Like any player who relies on the short game to score, you've probably grooved a pretty good sand technique: Open the clubface, open the stance, play the ball forward, and make a three-quarter swing. The club throws out a pillow of sand which floats the ball onto the green. Having developed a feel for this basic shot, it's simple and easy to repeat-that is, from a flat lie. This procedure isn't as effective from an uphill or downhill lie, however, when a few significant alterations are required.
A slightly uphill lie is a blessing. It's easier to cut under the ball and send it up and over the bunker lip. But if the slope is more severe, adjustments are necessary to keep the ball from flying straight up into the air.
Dig your feet into the sand as you normally would, but with more emphasis on your back foot, your anchor. Don't aim left of the target; instead, keep your feet square to the hole because the ball will tend to go left off the slope. Play the ball forward in your stance and open the clubface slightly; remember, the slope will send the ball high, so there's no need to dramatically open the clubface. From there, make a full backswing with the arms and think about swinging through impact with the club moving along the slope. Expect to fall back a bit at the finish. The idea is to take less sand than usual; if you chop down into the bunker, you'll take a big divot and the ball won't fly as far as you need it to. Keeping wrist action to a minimum also will help.
This is the toughest bunker shot because it requires a severely steep angle of attack to make contact behind the ball, while the angle of the hill makes it tough to gain much height. If the hole is cut near the edge of the bunker or the green runs downhill, chances of getting the ball close are slim. But if you have some green to work with, there's hope.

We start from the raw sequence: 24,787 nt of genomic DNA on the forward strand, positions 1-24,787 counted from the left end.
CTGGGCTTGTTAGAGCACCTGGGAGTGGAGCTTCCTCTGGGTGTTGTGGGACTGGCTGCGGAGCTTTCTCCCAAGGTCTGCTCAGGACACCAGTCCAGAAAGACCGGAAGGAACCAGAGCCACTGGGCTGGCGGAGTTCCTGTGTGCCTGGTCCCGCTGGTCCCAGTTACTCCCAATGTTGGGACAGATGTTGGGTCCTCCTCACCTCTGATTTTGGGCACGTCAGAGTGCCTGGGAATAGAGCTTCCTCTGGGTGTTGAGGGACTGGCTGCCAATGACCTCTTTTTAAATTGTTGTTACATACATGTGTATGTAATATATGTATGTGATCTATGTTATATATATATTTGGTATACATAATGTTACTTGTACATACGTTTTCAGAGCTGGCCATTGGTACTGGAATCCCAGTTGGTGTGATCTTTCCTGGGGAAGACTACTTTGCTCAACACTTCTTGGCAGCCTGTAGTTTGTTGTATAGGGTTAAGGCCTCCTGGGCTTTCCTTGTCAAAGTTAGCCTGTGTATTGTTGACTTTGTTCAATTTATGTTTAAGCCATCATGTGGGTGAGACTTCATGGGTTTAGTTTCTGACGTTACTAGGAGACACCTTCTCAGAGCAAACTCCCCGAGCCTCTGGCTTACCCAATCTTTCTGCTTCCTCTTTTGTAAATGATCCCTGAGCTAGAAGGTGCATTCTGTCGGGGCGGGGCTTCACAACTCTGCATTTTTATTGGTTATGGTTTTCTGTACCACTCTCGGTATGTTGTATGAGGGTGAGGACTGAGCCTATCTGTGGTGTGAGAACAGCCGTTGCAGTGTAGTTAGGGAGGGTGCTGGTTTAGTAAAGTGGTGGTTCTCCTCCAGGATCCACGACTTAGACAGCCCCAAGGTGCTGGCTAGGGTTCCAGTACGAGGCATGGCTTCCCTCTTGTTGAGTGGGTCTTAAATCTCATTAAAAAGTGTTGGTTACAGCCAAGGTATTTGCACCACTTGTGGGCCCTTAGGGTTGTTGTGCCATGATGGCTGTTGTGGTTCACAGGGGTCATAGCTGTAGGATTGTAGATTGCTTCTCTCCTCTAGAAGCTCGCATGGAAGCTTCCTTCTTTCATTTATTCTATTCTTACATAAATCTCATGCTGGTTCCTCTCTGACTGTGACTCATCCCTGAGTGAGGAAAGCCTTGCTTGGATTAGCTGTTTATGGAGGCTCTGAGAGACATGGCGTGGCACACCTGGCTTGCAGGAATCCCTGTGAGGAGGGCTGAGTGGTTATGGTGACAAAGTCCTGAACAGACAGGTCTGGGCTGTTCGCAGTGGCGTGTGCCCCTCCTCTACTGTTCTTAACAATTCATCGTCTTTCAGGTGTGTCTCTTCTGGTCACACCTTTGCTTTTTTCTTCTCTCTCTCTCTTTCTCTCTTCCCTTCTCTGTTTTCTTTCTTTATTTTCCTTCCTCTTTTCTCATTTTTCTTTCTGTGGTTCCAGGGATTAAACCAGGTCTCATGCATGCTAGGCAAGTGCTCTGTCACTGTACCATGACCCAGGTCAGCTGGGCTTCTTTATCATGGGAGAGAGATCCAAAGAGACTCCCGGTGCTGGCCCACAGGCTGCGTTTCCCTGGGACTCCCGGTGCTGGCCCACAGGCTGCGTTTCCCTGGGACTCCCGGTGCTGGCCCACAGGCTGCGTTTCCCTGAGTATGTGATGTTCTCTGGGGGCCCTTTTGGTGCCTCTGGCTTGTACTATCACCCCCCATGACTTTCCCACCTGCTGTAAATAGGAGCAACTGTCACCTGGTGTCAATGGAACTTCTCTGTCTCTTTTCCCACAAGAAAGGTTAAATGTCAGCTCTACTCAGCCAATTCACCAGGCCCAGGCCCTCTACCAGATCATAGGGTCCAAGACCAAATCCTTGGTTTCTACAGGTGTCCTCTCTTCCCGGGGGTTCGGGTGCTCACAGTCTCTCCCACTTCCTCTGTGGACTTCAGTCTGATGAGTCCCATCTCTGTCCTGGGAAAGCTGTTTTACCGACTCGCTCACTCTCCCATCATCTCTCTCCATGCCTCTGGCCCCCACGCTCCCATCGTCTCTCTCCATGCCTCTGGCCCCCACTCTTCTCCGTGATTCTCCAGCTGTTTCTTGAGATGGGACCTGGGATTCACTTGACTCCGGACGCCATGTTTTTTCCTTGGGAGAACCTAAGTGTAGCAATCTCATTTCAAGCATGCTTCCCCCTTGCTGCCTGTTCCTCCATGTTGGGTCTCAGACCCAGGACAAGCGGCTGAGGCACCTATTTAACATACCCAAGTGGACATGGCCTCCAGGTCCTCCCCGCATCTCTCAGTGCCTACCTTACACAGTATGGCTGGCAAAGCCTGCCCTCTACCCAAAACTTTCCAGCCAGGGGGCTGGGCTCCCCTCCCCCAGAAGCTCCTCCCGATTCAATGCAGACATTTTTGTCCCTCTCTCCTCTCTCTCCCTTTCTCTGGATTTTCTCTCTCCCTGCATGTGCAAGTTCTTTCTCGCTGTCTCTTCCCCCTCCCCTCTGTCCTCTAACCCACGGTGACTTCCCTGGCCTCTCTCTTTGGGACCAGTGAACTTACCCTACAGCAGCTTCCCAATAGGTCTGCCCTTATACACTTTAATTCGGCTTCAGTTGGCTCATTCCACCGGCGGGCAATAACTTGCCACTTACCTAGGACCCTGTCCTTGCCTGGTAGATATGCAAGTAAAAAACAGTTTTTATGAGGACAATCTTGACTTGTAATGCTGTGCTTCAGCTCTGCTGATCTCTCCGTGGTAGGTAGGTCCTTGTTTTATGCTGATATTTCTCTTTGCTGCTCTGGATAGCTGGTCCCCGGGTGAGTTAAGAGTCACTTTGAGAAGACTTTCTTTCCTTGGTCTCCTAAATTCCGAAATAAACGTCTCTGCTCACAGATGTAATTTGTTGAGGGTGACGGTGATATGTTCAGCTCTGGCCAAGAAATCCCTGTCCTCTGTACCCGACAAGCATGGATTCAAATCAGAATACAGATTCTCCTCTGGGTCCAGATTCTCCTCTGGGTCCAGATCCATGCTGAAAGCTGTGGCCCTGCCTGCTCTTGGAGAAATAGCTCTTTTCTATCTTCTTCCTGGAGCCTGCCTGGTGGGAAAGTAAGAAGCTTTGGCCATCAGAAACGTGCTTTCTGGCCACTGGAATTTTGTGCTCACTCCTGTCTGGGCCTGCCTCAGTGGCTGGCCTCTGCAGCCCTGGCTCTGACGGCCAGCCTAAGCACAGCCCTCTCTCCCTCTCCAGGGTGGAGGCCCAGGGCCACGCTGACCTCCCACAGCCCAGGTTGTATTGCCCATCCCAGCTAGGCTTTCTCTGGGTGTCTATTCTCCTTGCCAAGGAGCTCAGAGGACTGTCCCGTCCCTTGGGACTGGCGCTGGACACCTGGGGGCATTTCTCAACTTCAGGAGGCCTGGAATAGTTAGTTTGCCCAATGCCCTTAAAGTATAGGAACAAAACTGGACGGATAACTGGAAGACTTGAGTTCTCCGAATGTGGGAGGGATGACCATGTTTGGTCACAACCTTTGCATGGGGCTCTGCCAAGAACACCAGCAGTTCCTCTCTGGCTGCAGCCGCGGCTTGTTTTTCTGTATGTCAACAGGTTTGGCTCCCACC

To handle the downhill lie, reverse the technique used for the uphill lie. Anchor yourself with your front foot and open your stance, because the ball will want to go right. Position the ball an inch farther back than normal and lay the clubface open. You'll need all the loft you can get to counter the effect of the hill, which delofts the club. Start back with a full wrist cock to create a steep clubhead path. To ensure that you swing down the slope, try to cut a long divot of sand while still making contact an inch behind the ball. The shot will come out low, so play for roll.
Sidehill lies from a bunker aren't too tough because the technique is close to that used for a level lie. Don't alter the steepness of your swing, but do take into account how the slope will affect the flight of the ball. If the ball is above your feet, it will want to go left; if it's below your feet, it will tend to go right. Adjust your stance accordingly, and, as always, swing along the slope. To make this easier, flex your knees more and stand closer to the ball when it lies below your feet; stand straighter and farther from the ball when it lies above.
Private Lessons 1999 Times Mirror Magazines, Inc., used under license by GolfServ Online, Inc. Instructional information provided by Golf Magazine.